Years ago a military training study was conducted. It involved hand grenades. The goal was to evaluate the effectiveness of training under different conditions.
The participants were soldiers in pre-combat training. As the platoons were expertly trained in the proper technique of the grenade toss (Observe target, remove pin, chuck, duck and run like hell), researchers recorded the individual distances ran by each soldier following the toss.
After four training sets, a classic bell curve was forming. There was a small percentage of track stars, a small percentage of dangerously slow-motion soldiers, and then there was everyone else, clumped in the middle.
Then…a twist: no more practice grenades. For the next two exercises, live M67 fragmentation grenades were used. Following a discussion about the term fratricide (the accidental killing of one’s own forces), the soldiers began the live exercises.
The researchers witnessed something interesting as the live munitions were used. The distances covered by the soldiers changed dramatically. They ran farther. A lot farther—nearly 20%. The entire bell curve shifted to the right.
“Not really,” you say. “This makes sense. Survival instincts kick in. When you know it’s real, you perform better. Your life is on the line.”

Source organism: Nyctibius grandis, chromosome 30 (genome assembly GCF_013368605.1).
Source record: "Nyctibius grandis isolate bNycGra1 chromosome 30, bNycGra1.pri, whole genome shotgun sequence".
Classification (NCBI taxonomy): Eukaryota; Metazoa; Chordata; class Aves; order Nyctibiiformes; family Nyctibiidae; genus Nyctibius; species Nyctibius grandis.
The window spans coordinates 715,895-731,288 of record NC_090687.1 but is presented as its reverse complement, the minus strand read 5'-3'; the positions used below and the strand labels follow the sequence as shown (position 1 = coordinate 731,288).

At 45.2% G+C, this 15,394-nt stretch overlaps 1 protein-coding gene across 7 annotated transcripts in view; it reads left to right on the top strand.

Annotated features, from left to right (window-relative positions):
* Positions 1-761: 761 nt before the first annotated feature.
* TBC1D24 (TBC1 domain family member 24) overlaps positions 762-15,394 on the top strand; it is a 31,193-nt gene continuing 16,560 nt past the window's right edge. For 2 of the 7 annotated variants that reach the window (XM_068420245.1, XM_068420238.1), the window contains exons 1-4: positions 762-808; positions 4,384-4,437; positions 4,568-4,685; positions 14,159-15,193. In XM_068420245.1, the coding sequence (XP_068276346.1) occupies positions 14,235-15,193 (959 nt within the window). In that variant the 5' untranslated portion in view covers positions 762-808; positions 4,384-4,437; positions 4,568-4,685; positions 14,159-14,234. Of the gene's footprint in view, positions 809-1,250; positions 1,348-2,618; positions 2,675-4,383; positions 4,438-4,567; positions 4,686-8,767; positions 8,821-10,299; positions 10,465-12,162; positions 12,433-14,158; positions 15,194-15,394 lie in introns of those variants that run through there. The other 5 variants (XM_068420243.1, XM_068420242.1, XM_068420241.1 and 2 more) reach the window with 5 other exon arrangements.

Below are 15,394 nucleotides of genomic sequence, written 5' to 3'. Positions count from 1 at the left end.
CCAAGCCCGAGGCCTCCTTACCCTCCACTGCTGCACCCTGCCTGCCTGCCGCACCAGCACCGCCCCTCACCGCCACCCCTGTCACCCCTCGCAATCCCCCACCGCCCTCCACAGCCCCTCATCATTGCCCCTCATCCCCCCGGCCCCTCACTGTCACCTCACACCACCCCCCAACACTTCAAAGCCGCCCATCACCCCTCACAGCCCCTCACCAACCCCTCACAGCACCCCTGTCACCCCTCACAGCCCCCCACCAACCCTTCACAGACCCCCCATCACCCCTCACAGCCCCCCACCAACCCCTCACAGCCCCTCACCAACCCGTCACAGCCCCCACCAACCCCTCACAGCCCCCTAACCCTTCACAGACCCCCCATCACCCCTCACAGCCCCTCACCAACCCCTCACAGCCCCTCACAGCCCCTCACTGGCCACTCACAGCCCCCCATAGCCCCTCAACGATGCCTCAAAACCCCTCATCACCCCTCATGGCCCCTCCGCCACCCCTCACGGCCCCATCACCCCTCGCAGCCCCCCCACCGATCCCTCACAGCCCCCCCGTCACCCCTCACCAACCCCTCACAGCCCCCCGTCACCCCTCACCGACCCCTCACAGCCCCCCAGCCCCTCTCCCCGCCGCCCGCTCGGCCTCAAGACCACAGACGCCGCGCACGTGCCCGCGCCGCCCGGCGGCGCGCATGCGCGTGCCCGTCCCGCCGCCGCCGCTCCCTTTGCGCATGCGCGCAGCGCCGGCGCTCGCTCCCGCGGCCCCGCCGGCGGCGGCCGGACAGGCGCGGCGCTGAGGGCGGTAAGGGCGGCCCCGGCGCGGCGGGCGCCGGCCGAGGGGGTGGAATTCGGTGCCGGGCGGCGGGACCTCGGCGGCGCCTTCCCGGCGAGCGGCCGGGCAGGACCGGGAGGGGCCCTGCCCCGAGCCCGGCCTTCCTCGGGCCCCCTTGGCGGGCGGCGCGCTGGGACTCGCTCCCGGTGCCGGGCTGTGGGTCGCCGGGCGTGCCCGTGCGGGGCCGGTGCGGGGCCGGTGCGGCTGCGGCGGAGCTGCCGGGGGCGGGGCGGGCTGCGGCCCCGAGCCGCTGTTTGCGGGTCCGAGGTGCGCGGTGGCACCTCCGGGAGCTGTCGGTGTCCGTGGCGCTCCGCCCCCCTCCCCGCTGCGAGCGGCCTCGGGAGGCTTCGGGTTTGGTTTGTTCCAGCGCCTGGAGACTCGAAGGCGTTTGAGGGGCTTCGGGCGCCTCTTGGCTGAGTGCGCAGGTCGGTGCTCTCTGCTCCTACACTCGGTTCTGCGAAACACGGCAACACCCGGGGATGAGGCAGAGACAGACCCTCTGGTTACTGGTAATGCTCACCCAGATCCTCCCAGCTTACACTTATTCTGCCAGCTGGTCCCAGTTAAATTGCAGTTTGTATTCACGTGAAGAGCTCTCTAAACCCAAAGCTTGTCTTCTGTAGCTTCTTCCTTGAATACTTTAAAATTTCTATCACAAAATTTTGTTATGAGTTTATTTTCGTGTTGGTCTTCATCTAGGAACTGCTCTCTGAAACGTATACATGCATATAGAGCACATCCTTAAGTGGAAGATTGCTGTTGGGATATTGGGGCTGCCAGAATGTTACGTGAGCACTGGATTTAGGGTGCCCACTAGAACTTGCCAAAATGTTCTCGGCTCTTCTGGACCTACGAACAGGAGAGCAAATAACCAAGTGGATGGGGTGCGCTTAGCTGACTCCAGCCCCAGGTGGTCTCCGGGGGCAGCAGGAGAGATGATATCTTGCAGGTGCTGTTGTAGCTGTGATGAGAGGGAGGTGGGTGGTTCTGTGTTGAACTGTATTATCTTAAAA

Okay, here’s a grenade for you: How often do you video record your salespeople demonstrating their craft—for improvement or sharing best practices?
I was an area purchasing manager for a national homebuilder. Based on the performances of hundreds of sales reps in my office over the years, I’m guessing the answer is somewhere between “not often enough” and “never.”
I had a series of standard questions I’d ask potential partners. Number one on my list was this: “How are you better or different than my current supplier?”
The majority of reps would ramble on aimlessly for several minutes, most frequently revisiting the trite trio of, “great people, great service, wide selection.”
I’d feign interest and recall the Principal in Adam Sandler’s movie, “Billy Madison”: “At no point in your rambling, incoherent response were you even close to anything that could be considered a rational thought. Everyone in this room is now dumber for having listened to it. I award you no points, and may God have mercy on your soul.”